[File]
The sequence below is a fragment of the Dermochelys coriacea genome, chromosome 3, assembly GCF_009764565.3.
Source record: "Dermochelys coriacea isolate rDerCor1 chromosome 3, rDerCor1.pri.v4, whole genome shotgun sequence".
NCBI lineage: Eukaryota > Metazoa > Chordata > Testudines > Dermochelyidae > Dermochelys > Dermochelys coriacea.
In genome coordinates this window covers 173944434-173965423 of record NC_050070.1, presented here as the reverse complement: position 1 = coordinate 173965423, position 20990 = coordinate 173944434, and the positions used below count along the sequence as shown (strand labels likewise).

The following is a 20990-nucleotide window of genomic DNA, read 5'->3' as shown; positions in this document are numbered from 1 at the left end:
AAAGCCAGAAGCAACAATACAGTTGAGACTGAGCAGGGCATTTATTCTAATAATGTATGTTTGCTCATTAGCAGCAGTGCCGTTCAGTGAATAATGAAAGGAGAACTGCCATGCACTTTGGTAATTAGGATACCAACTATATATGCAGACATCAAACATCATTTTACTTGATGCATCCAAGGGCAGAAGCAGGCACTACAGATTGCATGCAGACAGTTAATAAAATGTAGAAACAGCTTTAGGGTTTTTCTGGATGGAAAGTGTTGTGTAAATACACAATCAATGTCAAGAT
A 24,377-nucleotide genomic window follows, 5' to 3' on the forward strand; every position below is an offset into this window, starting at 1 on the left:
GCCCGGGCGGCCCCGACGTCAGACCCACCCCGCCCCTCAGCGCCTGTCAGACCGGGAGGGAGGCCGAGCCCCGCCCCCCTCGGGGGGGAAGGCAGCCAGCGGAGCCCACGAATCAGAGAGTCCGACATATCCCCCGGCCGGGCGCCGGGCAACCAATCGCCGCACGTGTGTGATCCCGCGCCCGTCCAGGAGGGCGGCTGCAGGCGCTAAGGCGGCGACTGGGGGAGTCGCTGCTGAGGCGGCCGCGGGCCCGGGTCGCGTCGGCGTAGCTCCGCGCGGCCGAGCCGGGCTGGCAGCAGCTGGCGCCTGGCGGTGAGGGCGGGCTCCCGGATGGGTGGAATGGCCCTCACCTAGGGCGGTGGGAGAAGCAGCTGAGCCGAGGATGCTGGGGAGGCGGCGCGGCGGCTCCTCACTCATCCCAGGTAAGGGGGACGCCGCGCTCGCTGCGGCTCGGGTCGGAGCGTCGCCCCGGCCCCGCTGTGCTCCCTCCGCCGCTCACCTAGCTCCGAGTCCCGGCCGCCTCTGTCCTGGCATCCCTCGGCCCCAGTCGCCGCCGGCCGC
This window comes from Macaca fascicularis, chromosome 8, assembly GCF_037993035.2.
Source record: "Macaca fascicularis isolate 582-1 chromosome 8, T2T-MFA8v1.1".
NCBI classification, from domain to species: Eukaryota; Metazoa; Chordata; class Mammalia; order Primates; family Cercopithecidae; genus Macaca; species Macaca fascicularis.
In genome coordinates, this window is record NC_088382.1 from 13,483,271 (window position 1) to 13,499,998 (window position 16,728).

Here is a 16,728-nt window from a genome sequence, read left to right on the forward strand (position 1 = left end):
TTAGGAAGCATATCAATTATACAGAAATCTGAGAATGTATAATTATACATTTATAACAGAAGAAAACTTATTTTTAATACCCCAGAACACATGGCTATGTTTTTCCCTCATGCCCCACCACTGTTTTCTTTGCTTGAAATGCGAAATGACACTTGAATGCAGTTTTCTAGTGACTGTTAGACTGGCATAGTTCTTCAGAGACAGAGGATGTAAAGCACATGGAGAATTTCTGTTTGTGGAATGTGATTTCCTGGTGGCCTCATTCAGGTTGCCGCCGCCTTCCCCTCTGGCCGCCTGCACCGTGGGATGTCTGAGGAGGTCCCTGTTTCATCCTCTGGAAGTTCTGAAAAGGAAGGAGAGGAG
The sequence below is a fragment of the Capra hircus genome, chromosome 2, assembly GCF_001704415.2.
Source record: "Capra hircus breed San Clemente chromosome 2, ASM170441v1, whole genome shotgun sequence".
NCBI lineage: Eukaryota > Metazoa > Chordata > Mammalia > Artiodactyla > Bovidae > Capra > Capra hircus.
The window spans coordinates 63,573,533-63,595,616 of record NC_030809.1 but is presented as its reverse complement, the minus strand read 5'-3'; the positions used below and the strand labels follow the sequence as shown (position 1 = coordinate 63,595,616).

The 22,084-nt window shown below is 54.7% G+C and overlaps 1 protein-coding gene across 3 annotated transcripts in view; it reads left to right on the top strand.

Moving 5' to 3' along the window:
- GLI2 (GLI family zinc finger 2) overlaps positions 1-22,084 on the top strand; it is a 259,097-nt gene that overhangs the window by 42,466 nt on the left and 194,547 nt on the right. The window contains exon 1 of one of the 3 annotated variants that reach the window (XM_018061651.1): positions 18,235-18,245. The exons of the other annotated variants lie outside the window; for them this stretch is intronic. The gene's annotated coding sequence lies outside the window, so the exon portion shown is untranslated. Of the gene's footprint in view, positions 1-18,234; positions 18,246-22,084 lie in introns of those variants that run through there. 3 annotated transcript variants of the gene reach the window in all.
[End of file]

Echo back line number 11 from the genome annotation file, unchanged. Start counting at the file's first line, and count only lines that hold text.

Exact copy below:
NCBI classification, from domain to species: Eukaryota; Metazoa; Chordata; class Mammalia; order Primates; family Cercopithecidae; genus Macaca; species Macaca fascicularis.